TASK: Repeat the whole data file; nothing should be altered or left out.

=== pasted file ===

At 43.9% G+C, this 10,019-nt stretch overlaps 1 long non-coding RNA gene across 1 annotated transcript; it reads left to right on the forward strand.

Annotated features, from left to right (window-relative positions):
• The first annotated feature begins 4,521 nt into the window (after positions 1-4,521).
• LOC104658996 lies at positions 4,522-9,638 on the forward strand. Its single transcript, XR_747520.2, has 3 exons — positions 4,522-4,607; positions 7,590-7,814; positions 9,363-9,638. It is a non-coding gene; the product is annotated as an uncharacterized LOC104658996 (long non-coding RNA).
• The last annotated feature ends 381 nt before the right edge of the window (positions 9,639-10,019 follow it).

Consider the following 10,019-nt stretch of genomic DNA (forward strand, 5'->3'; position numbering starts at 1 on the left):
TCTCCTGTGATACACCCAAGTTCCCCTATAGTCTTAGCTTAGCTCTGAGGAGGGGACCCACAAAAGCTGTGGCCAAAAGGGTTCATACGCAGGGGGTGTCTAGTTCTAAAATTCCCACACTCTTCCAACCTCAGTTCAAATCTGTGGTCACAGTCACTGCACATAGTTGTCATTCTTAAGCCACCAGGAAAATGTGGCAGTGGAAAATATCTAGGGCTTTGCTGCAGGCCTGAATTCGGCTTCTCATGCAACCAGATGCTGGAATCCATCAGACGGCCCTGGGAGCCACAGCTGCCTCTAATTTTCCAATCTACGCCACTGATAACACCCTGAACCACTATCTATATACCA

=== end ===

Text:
At 43.9% G+C, this 10,019-nt stretch overlaps 1 long non-coding RNA gene across 1 annotated transcript; it reads left to right on the forward strand.

Annotated features, from left to right (window-relative positions):
• The first annotated feature begins 4,521 nt into the window (after positions 1-4,521).
• LOC104658996 lies at positions 4,522-9,638 on the forward strand. Its single transcript, XR_747520.2, has 3 exons — positions 4,522-4,607; positions 7,590-7,814; positions 9,363-9,638. It is a non-coding gene; the product is annotated as an uncharacterized LOC104658996 (long non-coding RNA).
• The last annotated feature ends 381 nt before the right edge of the window (positions 9,639-10,019 follow it).

Consider the following 10,019-nt stretch of genomic DNA (forward strand, 5'->3'; position numbering starts at 1 on the left):
TCTCCTGTGATACACCCAAGTTCCCCTATAGTCTTAGCTTAGCTCTGAGGAGGGGACCCACAAAAGCTGTGGCCAAAAGGGTTCATACGCAGGGGGTGTCTAGTTCTAAAATTCCCACACTCTTCCAACCTCAGTTCAAATCTGTGGTCACAGTCACTGCACATAGTTGTCATTCTTAAGCCACCAGGAAAATGTGGCAGTGGAAAATATCTAGGGCTTTGCTGCAGGCCTGAATTCGGCTTCTCATGCAACCAGATGCTGGAATCCATCAGACGGCCCTGGGAGCCACAGCTGCCTCTAATTTTCCAATCTACGCCACTGATAACACCCTGAACCACTATCTATATACCA